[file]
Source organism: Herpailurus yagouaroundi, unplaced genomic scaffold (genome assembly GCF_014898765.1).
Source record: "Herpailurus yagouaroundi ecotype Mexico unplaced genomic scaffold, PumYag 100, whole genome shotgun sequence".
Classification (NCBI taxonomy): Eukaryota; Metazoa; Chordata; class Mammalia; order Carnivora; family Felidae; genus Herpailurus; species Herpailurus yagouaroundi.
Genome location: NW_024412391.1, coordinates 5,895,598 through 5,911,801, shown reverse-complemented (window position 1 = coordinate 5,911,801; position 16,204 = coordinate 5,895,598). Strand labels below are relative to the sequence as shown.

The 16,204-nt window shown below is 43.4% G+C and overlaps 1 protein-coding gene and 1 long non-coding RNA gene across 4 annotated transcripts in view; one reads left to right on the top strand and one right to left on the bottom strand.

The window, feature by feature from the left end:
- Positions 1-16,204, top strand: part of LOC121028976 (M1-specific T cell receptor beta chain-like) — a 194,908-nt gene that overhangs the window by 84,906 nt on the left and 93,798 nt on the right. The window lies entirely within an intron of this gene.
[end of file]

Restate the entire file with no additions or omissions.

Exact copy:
Source organism: Herpailurus yagouaroundi, unplaced genomic scaffold (genome assembly GCF_014898765.1).
Source record: "Herpailurus yagouaroundi ecotype Mexico unplaced genomic scaffold, PumYag 100, whole genome shotgun sequence".
Classification (NCBI taxonomy): Eukaryota; Metazoa; Chordata; class Mammalia; order Carnivora; family Felidae; genus Herpailurus; species Herpailurus yagouaroundi.
Genome location: NW_024412391.1, coordinates 5,895,598 through 5,911,801, shown reverse-complemented (window position 1 = coordinate 5,911,801; position 16,204 = coordinate 5,895,598). Strand labels below are relative to the sequence as shown.

The 16,204-nt window shown below is 43.4% G+C and overlaps 1 protein-coding gene and 1 long non-coding RNA gene across 4 annotated transcripts in view; one reads left to right on the top strand and one right to left on the bottom strand.

The window, feature by feature from the left end:
- Positions 1-16,204, top strand: part of LOC121028976 (M1-specific T cell receptor beta chain-like) — a 194,908-nt gene that overhangs the window by 84,906 nt on the left and 93,798 nt on the right. The window lies entirely within an intron of this gene.